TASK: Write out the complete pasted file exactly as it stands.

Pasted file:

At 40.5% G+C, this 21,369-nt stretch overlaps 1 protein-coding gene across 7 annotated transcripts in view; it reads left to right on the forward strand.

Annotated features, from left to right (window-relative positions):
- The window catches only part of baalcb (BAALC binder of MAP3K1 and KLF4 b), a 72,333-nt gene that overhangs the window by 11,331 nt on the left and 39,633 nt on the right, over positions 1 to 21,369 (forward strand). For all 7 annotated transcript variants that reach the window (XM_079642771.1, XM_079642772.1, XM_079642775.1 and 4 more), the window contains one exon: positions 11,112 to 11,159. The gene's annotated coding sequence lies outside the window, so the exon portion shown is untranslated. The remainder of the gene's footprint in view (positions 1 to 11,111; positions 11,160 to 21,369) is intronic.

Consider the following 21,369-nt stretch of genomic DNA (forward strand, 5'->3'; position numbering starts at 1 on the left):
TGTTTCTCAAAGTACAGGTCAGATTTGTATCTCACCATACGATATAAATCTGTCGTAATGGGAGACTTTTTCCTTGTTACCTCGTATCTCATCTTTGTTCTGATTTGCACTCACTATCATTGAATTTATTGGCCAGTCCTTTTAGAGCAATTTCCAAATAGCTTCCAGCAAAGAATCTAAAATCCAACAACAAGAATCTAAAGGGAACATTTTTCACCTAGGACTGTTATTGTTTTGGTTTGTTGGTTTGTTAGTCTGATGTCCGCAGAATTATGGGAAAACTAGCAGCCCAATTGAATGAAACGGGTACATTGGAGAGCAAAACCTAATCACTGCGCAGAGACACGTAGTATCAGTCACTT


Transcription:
At 40.5% G+C, this 21,369-nt stretch overlaps 1 protein-coding gene across 7 annotated transcripts in view; it reads left to right on the forward strand.

Annotated features, from left to right (window-relative positions):
- The window catches only part of baalcb (BAALC binder of MAP3K1 and KLF4 b), a 72,333-nt gene that overhangs the window by 11,331 nt on the left and 39,633 nt on the right, over positions 1 to 21,369 (forward strand). For all 7 annotated transcript variants that reach the window (XM_079642771.1, XM_079642772.1, XM_079642775.1 and 4 more), the window contains one exon: positions 11,112 to 11,159. The gene's annotated coding sequence lies outside the window, so the exon portion shown is untranslated. The remainder of the gene's footprint in view (positions 1 to 11,111; positions 11,160 to 21,369) is intronic.

Consider the following 21,369-nt stretch of genomic DNA (forward strand, 5'->3'; position numbering starts at 1 on the left):
TGTTTCTCAAAGTACAGGTCAGATTTGTATCTCACCATACGATATAAATCTGTCGTAATGGGAGACTTTTTCCTTGTTACCTCGTATCTCATCTTTGTTCTGATTTGCACTCACTATCATTGAATTTATTGGCCAGTCCTTTTAGAGCAATTTCCAAATAGCTTCCAGCAAAGAATCTAAAATCCAACAACAAGAATCTAAAGGGAACATTTTTCACCTAGGACTGTTATTGTTTTGGTTTGTTGGTTTGTTAGTCTGATGTCCGCAGAATTATGGGAAAACTAGCAGCCCAATTGAATGAAACGGGTACATTGGAGAGCAAAACCTAATCACTGCGCAGAGACACGTAGTATCAGTCACTT